Qaddafi kidnap strategy around Misrata


The lifting of the siege of the embattled Libyan city of Misrata has revealed the disappearance of hundreds of people with many of them suspected victims of snatch squads loyal to the Gaddafi regime, relatives and rights workers said yesterday.

A desperate search has begun for "the disappeared", many of whom were reported to have been taken away to regime prisons or killed during some of the fiercest fighting of a three-month rebel uprising that has reduced parts of the city to rubble.

Witness accounts gathered by The Independent and rights groups indicate that there was a systematic attempt to kidnap men from parts of the city.

Sixteen members of one family were captured by troops loyal to Muammar Gaddafi when they left their home to inspect a factory that had been destroyed in the fighting, according to their relative Salem, who declined to give his full name for fear of recrimination. "There had been shooting on the road in the morning, it is near the front line but later the rebels told them it was safe," he said. "Suddenly Gaddafi's men appeared waving guns, they rounded them up into pick-up trucks, and took them all away."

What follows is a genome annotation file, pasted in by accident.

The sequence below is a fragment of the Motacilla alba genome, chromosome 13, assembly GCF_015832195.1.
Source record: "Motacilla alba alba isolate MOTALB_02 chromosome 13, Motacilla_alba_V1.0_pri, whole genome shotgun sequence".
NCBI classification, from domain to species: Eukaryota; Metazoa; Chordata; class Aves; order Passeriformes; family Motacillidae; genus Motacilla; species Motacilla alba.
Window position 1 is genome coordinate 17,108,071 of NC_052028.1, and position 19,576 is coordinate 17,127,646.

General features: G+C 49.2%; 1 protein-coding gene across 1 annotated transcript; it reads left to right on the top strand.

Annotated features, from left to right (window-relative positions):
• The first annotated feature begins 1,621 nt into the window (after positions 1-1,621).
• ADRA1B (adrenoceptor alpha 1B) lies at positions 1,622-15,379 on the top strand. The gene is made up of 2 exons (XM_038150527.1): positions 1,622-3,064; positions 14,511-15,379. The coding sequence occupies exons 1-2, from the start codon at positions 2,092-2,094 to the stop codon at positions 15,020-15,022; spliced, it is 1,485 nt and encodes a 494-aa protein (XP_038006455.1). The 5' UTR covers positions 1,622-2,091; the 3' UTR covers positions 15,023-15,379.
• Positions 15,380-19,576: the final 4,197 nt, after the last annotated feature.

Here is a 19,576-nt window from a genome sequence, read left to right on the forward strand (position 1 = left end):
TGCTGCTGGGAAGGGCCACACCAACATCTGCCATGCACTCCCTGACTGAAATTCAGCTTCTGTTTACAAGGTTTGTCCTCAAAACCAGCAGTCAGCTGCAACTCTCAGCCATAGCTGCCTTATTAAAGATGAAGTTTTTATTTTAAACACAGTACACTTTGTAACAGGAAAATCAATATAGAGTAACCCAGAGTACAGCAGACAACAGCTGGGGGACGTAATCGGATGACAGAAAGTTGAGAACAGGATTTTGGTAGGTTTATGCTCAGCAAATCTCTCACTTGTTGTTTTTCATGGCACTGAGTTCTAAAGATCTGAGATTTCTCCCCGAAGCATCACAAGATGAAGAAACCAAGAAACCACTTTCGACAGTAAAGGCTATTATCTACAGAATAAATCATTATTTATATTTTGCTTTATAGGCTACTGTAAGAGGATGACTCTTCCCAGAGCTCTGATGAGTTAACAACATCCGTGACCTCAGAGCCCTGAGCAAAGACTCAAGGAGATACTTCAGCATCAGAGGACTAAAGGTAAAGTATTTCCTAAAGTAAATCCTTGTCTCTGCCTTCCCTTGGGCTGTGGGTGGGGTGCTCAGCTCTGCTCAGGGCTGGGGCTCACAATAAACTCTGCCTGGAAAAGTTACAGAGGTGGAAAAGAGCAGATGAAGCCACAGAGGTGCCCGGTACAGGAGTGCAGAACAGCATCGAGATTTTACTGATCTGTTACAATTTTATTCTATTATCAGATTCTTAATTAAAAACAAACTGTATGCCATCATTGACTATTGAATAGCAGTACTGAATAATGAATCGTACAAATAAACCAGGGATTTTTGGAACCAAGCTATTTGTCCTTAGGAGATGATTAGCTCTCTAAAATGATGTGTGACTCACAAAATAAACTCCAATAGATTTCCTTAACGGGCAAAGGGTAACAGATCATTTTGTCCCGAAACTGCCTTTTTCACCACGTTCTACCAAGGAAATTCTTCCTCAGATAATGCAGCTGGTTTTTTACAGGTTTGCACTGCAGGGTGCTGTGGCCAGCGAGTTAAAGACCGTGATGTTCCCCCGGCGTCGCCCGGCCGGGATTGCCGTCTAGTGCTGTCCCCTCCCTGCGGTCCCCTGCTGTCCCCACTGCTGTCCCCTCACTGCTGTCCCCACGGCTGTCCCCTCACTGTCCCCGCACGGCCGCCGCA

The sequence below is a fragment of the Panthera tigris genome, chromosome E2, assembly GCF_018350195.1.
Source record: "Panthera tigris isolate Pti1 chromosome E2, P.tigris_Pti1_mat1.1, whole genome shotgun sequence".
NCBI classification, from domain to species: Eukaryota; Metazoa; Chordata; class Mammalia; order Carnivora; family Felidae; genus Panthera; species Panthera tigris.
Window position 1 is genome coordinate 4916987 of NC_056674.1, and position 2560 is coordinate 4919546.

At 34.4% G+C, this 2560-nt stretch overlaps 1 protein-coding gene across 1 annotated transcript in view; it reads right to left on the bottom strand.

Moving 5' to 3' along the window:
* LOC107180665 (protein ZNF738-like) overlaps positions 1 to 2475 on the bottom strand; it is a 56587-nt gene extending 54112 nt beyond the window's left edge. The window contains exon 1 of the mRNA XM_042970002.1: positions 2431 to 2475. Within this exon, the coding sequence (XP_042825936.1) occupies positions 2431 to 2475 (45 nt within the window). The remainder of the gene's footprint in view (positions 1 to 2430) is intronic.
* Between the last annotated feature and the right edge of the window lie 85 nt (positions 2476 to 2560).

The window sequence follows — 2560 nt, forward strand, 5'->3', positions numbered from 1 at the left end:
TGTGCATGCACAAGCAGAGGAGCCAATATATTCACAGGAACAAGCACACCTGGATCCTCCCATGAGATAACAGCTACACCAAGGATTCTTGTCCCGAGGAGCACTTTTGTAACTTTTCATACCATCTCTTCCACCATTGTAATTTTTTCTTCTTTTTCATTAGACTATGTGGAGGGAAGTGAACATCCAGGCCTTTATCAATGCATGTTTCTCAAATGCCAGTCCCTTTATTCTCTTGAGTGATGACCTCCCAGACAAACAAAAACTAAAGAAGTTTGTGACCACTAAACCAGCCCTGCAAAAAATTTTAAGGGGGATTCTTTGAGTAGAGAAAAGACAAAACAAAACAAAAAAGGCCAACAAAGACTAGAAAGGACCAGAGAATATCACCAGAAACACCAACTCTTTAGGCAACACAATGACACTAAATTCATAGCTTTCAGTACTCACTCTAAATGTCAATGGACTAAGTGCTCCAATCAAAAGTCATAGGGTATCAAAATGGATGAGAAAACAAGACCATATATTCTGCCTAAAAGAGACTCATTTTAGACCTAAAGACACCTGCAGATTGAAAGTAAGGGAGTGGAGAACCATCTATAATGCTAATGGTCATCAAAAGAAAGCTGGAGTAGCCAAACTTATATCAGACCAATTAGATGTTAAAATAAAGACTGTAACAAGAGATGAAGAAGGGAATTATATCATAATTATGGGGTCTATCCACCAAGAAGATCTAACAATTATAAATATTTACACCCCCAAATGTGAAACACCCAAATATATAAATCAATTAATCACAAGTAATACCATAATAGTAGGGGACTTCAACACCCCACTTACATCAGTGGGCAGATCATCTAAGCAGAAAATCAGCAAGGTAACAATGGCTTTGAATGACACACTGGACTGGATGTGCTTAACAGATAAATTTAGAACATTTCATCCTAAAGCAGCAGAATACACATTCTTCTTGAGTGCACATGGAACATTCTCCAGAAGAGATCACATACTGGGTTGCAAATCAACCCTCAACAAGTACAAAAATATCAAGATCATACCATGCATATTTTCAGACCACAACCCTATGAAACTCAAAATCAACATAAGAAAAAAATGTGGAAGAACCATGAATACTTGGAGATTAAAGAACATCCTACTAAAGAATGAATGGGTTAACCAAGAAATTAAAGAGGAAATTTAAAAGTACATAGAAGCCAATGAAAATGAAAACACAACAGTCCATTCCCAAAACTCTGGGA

After nearly two months of no news, he received word from a man who claimed to have escaped from Tripoli prison. "He told me my family members are there. But up to this day I cannot be sure they will come back.

"If somebody is dead, we consider them martyrs; at least you can bury them and know that they are going to heaven. But to have them taken alive: you don't know if he is being tortured."

The full extent of the missing has only been revealed as the city slowly comes back to life following the ferocious bombardment by forces loyal to Col Gaddafi.

There is much more.

It is not clear to me why Qaddafi would want so many prisoners. While he might want to deprive the rebels of troops, the people taken were evidently not fighters.

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